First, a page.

Feuchtwanger then asked a very legitimate question: why could he not stop the most excessive forms of rapture? Stalin responded that he had tried several times but that it was pointless as people assumed he was just doing so out of false modesty. For example, he had been criticised for preventing celebrations of his 55th birthday. According to Stalin, the veneration of the leader was the result of cultural backwardness and would pass with time. It was difficult to prevent people expressing their joy, and to take strict measures against workers and peasants. Feuchtwanger responded that what concerned him was not so much the feelings of workers and peasants, but the erection of busts and so on. Echoing some of his comments (above) about the abuse of the cult, Stalin answered that bureaucrats were afraid that if they did not put up a bust of Stalin, they would be criticised by their superiors. Putting up a bust was a form of careerism 'a specific form of the 'self-defence' of bureaucrats: so that they are left alone, they put up a bust'....

His interventions often reveal a concern to tone down, or to be seen to be toning down, some of the excesses of the cult... There are many examples of this. While a draft report for Pravda described a reception of a delegation of kolkhozniki of Odessa province in November 1933 as a reception by Stalin, Stalin himself added the names of Kalinin, Molotov and Kaganovich. He also criticised the writer A. Afinogenov for highlighting the 'vozhd' [leader] rather than the collective leadership of the Central Committee in his play Lozh'. When the Marx-Engels-Lenin Institute (IMEL) produced a history of 30 years of the party in 1933, he removed some references to himself....

Stalin continued to pay close attention to the editing of reports of Kremlin receptions for publication in Pravda. He would sometimes (but not always) cut out or tone down the references to the endless clapping which accompanied these quintessentially cultic occasions. He also tried to reduce the language of adulation, or to distribute it more equally with other colleagues....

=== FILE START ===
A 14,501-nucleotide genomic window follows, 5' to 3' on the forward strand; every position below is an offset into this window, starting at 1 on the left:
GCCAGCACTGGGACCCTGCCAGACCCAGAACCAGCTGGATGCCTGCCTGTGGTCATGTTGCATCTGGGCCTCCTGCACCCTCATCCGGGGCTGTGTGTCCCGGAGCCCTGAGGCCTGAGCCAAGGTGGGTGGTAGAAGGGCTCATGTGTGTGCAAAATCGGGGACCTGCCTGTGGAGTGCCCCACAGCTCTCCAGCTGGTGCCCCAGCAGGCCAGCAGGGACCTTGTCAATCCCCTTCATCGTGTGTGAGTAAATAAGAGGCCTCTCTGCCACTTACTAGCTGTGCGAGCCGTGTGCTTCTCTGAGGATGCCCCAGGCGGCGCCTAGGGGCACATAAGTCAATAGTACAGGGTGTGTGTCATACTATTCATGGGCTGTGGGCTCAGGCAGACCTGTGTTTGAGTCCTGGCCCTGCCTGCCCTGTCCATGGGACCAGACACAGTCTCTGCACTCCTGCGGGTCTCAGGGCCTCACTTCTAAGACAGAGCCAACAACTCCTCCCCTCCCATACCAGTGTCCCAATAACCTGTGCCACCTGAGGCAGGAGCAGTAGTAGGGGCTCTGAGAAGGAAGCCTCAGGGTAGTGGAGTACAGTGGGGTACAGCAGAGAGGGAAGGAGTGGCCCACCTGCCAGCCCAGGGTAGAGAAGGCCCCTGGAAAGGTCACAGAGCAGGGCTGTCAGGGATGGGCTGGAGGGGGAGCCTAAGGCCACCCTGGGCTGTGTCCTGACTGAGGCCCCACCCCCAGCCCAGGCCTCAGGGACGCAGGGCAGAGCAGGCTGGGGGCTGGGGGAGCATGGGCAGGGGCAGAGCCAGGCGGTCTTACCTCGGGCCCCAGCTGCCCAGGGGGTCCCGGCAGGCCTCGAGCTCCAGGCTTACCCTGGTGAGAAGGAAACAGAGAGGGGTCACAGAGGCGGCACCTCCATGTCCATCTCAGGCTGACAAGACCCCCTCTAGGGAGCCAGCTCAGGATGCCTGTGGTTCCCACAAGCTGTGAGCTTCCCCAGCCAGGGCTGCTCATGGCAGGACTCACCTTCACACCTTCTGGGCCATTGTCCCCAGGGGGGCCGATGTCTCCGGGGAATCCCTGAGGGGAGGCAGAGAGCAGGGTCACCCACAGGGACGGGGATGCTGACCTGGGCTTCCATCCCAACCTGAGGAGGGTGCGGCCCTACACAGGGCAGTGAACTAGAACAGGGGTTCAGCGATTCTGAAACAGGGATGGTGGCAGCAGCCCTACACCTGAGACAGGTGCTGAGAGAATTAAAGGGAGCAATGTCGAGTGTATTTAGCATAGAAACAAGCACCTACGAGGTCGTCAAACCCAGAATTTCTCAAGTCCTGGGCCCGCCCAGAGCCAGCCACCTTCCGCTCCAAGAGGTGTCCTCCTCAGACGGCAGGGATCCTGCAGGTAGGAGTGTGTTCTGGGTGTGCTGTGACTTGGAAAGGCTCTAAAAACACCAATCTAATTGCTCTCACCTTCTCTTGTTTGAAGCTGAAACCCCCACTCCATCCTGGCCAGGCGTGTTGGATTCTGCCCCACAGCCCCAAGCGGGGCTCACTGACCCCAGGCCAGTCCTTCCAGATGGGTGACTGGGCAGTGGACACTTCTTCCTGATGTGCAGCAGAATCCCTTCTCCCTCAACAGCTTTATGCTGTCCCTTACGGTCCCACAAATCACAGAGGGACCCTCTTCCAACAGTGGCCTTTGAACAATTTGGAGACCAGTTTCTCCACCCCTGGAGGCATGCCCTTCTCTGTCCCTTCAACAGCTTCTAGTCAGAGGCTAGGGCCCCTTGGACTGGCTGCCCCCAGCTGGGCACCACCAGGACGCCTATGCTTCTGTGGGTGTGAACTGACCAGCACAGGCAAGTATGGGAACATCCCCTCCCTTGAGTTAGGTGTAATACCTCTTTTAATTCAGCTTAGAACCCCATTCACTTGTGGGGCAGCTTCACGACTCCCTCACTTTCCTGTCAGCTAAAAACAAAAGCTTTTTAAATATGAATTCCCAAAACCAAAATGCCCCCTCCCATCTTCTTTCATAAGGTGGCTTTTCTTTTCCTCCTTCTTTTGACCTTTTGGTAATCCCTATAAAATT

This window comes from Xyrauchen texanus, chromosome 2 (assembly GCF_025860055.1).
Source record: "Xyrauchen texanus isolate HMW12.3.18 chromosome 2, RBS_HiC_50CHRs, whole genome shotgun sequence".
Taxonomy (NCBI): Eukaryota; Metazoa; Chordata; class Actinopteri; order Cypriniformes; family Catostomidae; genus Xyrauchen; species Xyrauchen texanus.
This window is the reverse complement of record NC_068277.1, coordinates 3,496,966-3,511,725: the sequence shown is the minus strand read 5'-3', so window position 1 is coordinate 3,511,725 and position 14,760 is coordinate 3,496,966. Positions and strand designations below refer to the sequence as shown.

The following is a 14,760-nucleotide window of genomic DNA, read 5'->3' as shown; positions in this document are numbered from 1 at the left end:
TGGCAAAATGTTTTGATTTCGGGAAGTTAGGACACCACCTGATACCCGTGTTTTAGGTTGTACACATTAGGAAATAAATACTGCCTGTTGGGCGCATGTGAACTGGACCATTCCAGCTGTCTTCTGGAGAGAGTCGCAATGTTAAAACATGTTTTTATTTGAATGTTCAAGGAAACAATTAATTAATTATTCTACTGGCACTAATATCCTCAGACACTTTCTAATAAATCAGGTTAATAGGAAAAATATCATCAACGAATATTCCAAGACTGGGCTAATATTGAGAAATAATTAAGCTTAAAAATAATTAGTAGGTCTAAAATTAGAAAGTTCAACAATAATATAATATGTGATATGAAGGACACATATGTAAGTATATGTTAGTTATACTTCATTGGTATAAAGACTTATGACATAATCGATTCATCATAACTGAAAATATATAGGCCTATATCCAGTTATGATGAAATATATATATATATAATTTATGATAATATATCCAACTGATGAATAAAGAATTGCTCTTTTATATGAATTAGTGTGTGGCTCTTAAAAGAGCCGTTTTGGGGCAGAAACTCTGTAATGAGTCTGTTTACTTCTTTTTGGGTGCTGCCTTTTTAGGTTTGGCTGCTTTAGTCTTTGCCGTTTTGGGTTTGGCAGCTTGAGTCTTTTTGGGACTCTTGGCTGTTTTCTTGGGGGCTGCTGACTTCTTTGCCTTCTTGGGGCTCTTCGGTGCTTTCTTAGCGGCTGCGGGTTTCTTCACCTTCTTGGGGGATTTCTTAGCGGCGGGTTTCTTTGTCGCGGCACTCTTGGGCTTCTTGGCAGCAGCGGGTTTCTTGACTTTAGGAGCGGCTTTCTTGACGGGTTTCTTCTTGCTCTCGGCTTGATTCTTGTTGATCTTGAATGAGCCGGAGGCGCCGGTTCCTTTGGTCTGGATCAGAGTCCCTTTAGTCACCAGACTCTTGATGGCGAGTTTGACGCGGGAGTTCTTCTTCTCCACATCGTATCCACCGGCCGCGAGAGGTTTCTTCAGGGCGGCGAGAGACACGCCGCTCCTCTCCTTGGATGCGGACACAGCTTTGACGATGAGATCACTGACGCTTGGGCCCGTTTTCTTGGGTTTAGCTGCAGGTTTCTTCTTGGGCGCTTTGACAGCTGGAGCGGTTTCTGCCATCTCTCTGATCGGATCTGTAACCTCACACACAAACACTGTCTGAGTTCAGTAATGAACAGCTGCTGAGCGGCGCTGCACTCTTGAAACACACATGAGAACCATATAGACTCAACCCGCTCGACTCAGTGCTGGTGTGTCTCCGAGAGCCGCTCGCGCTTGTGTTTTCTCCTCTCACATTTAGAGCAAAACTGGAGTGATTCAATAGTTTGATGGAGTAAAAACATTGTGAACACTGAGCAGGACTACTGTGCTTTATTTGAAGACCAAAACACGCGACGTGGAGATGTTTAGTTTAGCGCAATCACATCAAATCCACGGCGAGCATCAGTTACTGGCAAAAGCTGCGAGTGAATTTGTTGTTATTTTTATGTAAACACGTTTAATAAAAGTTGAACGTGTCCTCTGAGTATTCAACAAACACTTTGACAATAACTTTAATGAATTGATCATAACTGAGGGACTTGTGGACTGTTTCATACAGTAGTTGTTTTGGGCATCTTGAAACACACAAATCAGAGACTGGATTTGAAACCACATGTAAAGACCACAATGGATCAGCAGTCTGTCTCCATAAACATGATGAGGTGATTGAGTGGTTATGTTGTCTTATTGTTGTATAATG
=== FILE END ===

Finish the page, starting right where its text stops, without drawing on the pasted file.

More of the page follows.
While some members of the Politburo approved the renaming [of a electromechanical factory after Stalin in 1936], others proposed a discussion of the issue. However Stalin declared emphatically that he was not in favour, writing 'I am against. I advise that it should take the name of Kalinin, Molotov, Voroshilov, Kosior, Postyshev or another of the leading comrades.' Nevertheless, despite Stalin's objections, on 25 March the Politburo went on to approve the attaching of Stalin's name to the factory."

(Balázs Apor, Jan C. Behrends, Polly Jones & E.A. Rees (eds). The Leader Cult in Communist Dictatorships: Stalin and the Eastern Bloc. Houndmills, Basingstoke: Palgrave Macmillan. 2004. pp. 37-39.)
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Defected to the U.S.S.R.: 07 Jul 2012, 03:04
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Pioneer
Post 26 Sep 2012, 16:34
Yeah, Loz got what I was talking about.
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Defected to the U.S.S.R.: 22 Oct 2004, 15:15
Ideology: Marxism-Leninism
Politburo
Post 30 Oct 2012, 20:23
It is a political failure, whoever committed it. Perhaps a bit of silver lining is that, modern information technology being the way it is, this kind of shit would not fly in this day and age. It's too obvious, and people are far too used to the present-day internet freedom. Anyone trying this would get crucified.
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Defected to the U.S.S.R.: 24 May 2012, 00:32
Ideology: Marxism-Leninism
Pioneer
Post 13 Dec 2012, 08:03
Yes, of course.

Comrade Stalin used the vast majority of his time to edit books. Isn it obvious.

Like he had better things to do
The Paris Communards struggled and died in the defense of their ideas. The banners of the revolution and of socialism are not surrendered without a fight. Only cowards and the demoralized surrender — never Communists and other revolutionaries.
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Defected to the U.S.S.R.: 26 Dec 2012, 07:31
New Comrade (Say hi & be nice to me!)
Post 26 Dec 2012, 08:36